(Closed) Please Help Me with invite wording!!!

posted 8 years ago in Etiquette
Post # 3
13563 posts
Honey Beekeeper

So, you’re trying to figure out how to count children and their ages for meals? Could you leave a little line on your RSVP for “Number of Children Ages 0-3 Attending” and “Number of Children Ages 3-12 Attending” or something like that?

Post # 4
244 posts
Helper bee
  • Wedding: June 2012

For the invites, I would just put “The So&So Family” which indicates that the whole family is included.

 Is there a buffet for the adults too, or are they getting a served meal? If the adults are eating at a buffet, I wouldn’t bother putting anything further than “are you coming?” on the RSVP. But if the adults are getting a served meal they have to pick, and the kids are getting a buffett, I would just add a “child’s meal” choice for them to select. Most parents know that 12 is the cut off age for “child.” I would ask your mom or someone in the know who has kids under 3.

Good luck!

Post # 6
11482 posts
Sugar Beekeeper
  • Wedding: May 2009

Don’t worry. There is a very simple solution to this.  You invite the children by name on the INNER envelopes of your invitaitons. (The outer envelopes are addressed only to the adult members of the household.)

Example of outer envelope: 
Mr. and Mrs. John Doe
(If the wife hyphenates her name, or has kept her maiden name, follow the specific guidelines for that.)

Example of an inner envelop:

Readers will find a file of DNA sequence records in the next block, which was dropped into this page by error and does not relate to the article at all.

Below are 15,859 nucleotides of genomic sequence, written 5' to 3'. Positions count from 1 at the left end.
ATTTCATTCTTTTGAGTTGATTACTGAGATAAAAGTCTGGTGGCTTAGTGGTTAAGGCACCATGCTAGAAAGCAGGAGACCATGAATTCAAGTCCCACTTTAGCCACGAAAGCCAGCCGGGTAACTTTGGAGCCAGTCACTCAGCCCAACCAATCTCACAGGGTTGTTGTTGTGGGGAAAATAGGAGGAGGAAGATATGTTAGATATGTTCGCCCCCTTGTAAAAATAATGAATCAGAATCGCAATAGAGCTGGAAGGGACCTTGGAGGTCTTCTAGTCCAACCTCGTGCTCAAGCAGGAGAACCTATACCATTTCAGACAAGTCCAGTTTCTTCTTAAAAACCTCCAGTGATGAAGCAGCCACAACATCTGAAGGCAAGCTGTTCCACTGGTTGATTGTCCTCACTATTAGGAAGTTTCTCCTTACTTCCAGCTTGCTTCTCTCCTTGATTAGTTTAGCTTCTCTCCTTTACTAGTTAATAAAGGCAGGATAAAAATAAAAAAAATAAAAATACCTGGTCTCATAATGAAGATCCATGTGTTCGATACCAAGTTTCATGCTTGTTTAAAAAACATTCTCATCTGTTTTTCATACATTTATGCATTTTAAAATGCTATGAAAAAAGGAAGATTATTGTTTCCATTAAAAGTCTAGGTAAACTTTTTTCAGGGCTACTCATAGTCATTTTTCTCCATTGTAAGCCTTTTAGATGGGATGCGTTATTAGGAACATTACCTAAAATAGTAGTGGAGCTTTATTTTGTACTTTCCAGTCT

Mr. and Mrs. Doe (no first names of adults on the inner envelope)
Miss Jillian Doe
Master Jared Doe
Miss Justina Doe

On your response cards, all you need is the following:


____ will attend  ____ unable to attend

If you receive a reponse that indicates the family is attending, count all of the children toward your childrens’ buffet head count.  If some members of the family are attending and others are not, that is incumbant upon the guest to tell you.  For example, if only Mrs. Doe and Miss Justina Doe are attending, she should write Jane Doe and Justina Doe on the blank line.

If, for any reason, you should receive a response card that is very ambiguous or offers confusing or conflicting information, you may call the guest to clarify if the entire family will be able to share your special day or if only certain members will be able to be there.

(I should note that, regardless of how formal or informal your wedding may be, the languge above is considered to be proper etiquette for addressing a wedding invitation.)



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